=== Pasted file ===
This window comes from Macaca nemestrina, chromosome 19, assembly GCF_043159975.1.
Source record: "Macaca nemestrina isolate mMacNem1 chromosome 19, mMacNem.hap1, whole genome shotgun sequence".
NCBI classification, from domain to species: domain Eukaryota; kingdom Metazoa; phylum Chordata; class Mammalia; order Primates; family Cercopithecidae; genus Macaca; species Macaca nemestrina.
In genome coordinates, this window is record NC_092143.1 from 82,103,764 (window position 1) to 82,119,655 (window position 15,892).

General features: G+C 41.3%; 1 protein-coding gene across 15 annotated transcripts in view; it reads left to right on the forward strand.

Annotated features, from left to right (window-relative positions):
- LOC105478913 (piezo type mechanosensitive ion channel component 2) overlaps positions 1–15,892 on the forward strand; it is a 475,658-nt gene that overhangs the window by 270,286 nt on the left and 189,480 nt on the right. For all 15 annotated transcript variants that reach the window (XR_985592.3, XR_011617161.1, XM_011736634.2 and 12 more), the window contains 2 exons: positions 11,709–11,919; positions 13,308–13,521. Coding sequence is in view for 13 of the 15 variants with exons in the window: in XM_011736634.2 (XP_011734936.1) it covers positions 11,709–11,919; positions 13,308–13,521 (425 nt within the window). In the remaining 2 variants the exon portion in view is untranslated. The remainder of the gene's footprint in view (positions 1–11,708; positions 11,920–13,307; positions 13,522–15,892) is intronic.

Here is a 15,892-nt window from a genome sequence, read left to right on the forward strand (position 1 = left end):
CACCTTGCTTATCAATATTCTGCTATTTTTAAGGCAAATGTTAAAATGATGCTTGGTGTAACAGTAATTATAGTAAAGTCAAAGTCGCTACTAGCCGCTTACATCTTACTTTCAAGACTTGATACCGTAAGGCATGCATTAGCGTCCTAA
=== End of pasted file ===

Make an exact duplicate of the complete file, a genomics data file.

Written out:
This window comes from Macaca nemestrina, chromosome 19, assembly GCF_043159975.1.
Source record: "Macaca nemestrina isolate mMacNem1 chromosome 19, mMacNem.hap1, whole genome shotgun sequence".
NCBI classification, from domain to species: domain Eukaryota; kingdom Metazoa; phylum Chordata; class Mammalia; order Primates; family Cercopithecidae; genus Macaca; species Macaca nemestrina.
In genome coordinates, this window is record NC_092143.1 from 82,103,764 (window position 1) to 82,119,655 (window position 15,892).

General features: G+C 41.3%; 1 protein-coding gene across 15 annotated transcripts in view; it reads left to right on the forward strand.

Annotated features, from left to right (window-relative positions):
- LOC105478913 (piezo type mechanosensitive ion channel component 2) overlaps positions 1–15,892 on the forward strand; it is a 475,658-nt gene that overhangs the window by 270,286 nt on the left and 189,480 nt on the right. For all 15 annotated transcript variants that reach the window (XR_985592.3, XR_011617161.1, XM_011736634.2 and 12 more), the window contains 2 exons: positions 11,709–11,919; positions 13,308–13,521. Coding sequence is in view for 13 of the 15 variants with exons in the window: in XM_011736634.2 (XP_011734936.1) it covers positions 11,709–11,919; positions 13,308–13,521 (425 nt within the window). In the remaining 2 variants the exon portion in view is untranslated. The remainder of the gene's footprint in view (positions 1–11,708; positions 11,920–13,307; positions 13,522–15,892) is intronic.

Here is a 15,892-nt window from a genome sequence, read left to right on the forward strand (position 1 = left end):
CACCTTGCTTATCAATATTCTGCTATTTTTAAGGCAAATGTTAAAATGATGCTTGGTGTAACAGTAATTATAGTAAAGTCAAAGTCGCTACTAGCCGCTTACATCTTACTTTCAAGACTTGATACCGTAAGGCATGCATTAGCGTCCTAA